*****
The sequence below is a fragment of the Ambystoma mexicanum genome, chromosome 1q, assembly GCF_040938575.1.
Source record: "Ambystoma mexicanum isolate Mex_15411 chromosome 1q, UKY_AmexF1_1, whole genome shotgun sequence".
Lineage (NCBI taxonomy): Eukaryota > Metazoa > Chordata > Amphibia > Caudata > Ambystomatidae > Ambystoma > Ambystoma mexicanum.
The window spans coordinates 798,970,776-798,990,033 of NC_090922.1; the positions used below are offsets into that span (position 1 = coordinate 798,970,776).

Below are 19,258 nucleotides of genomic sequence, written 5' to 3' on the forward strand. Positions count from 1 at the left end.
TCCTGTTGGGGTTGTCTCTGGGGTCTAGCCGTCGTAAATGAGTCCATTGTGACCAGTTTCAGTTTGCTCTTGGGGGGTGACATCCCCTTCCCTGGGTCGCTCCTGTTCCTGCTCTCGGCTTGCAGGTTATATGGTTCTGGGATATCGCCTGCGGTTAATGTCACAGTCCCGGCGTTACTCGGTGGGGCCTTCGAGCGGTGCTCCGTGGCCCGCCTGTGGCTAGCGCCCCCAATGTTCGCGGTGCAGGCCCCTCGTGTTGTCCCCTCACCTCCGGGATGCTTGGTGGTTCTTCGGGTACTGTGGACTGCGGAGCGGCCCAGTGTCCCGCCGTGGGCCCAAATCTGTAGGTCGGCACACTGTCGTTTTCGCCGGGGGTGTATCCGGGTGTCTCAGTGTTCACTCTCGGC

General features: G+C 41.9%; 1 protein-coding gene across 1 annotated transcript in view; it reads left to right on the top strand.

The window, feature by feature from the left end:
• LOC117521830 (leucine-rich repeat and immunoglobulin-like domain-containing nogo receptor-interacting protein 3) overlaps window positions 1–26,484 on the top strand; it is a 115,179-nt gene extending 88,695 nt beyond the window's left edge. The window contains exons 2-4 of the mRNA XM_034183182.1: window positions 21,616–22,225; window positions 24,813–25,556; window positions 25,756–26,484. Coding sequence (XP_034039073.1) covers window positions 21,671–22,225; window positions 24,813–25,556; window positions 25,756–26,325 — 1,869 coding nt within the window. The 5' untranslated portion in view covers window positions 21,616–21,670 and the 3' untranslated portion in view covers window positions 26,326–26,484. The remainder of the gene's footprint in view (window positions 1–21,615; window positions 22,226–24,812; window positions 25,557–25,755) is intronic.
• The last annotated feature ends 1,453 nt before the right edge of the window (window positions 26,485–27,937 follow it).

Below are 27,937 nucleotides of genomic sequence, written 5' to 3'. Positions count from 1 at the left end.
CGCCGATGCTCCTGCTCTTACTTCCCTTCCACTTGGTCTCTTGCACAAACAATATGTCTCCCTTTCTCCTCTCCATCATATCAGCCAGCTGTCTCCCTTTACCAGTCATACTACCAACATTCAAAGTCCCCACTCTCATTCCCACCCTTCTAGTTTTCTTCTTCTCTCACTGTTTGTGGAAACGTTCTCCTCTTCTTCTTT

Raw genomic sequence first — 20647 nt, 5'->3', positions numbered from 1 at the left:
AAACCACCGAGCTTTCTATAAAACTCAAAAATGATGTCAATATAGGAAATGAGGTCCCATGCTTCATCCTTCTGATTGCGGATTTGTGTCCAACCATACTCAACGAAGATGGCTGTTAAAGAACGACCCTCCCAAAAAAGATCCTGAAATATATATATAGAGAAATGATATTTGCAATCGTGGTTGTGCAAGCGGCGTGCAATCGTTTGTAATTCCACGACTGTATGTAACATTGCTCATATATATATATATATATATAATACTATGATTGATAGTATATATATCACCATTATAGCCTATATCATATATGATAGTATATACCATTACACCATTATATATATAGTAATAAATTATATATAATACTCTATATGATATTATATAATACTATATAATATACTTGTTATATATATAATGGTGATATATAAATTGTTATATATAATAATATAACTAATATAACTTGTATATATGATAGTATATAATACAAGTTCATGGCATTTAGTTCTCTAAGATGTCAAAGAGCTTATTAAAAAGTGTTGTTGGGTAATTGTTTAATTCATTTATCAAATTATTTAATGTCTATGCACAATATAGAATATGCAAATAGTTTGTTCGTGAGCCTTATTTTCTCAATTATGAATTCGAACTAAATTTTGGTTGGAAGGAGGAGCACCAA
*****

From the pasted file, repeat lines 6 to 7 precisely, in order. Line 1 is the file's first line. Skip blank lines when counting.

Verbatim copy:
TCCTGTTGGGGTTGTCTCTGGGGTCTAGCCGTCGTAAATGAGTCCATTGTGACCAGTTTCAGTTTGCTCTTGGGGGGTGACATCCCCTTCCCTGGGTCGCTCCTGTTCCTGCTCTCGGCTTGCAGGTTATATGGTTCTGGGATATCGCCTGCGGTTAATGTCACAGTCCCGGCGTTACTCGGTGGGGCCTTCGAGCGGTGCTCCGTGGCCCGCCTGTGGCTAGCGCCCCCAATGTTCGCGGTGCAGGCCCCTCGTGTTGTCCCCTCACCTCCGGGATGCTTGGTGGTTCTTCGGGTACTGTGGACTGCGGAGCGGCCCAGTGTCCCGCCGTGGGCCCAAATCTGTAGGTCGGCACACTGTCGTTTTCGCCGGGGGTGTATCCGGGTGTCTCAGTGTTCACTCTCGGC

General features: G+C 41.9%; 1 protein-coding gene across 1 annotated transcript in view; it reads left to right on the top strand.